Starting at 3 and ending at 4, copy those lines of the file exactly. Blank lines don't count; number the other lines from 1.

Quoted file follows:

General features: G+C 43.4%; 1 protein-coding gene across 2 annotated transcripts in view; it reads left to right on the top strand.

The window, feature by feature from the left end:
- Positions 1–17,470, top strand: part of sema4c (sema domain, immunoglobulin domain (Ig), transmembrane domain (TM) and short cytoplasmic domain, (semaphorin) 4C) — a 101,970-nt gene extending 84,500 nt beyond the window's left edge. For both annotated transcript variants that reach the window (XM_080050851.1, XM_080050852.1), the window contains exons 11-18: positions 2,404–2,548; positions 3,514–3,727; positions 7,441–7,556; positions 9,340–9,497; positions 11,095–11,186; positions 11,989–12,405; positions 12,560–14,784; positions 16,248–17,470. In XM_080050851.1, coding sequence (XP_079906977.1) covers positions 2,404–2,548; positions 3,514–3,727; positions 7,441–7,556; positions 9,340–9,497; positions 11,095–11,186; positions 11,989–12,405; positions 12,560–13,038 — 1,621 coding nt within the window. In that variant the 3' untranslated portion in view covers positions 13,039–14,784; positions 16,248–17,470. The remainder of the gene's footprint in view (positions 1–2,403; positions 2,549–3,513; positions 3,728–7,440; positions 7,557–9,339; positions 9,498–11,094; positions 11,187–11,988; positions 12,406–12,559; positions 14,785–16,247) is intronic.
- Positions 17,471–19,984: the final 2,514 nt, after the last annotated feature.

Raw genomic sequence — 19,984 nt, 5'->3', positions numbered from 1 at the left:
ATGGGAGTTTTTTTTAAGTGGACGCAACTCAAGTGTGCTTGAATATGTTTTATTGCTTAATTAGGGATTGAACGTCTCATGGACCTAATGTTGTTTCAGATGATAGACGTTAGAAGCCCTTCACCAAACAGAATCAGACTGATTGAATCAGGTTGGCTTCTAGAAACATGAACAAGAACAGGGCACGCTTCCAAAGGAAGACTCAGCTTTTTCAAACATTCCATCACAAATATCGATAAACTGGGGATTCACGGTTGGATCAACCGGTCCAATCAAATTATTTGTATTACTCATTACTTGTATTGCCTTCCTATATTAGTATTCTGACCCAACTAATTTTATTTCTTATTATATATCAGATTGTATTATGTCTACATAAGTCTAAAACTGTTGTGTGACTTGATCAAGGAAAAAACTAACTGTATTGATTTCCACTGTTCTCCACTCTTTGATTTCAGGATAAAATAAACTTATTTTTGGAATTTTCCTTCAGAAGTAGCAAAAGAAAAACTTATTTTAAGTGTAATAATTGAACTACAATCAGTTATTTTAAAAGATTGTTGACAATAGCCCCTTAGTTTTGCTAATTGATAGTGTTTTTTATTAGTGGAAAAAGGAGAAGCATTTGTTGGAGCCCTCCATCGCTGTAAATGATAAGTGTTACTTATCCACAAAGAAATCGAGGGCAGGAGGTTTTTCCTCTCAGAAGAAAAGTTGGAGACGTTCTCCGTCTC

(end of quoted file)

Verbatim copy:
- Positions 1–17,470, top strand: part of sema4c (sema domain, immunoglobulin domain (Ig), transmembrane domain (TM) and short cytoplasmic domain, (semaphorin) 4C) — a 101,970-nt gene extending 84,500 nt beyond the window's left edge. For both annotated transcript variants that reach the window (XM_080050851.1, XM_080050852.1), the window contains exons 11-18: positions 2,404–2,548; positions 3,514–3,727; positions 7,441–7,556; positions 9,340–9,497; positions 11,095–11,186; positions 11,989–12,405; positions 12,560–14,784; positions 16,248–17,470. In XM_080050851.1, coding sequence (XP_079906977.1) covers positions 2,404–2,548; positions 3,514–3,727; positions 7,441–7,556; positions 9,340–9,497; positions 11,095–11,186; positions 11,989–12,405; positions 12,560–13,038 — 1,621 coding nt within the window. In that variant the 3' untranslated portion in view covers positions 13,039–14,784; positions 16,248–17,470. The remainder of the gene's footprint in view (positions 1–2,403; positions 2,549–3,513; positions 3,728–7,440; positions 7,557–9,339; positions 9,498–11,094; positions 11,187–11,988; positions 12,406–12,559; positions 14,785–16,247) is intronic.
- Positions 17,471–19,984: the final 2,514 nt, after the last annotated feature.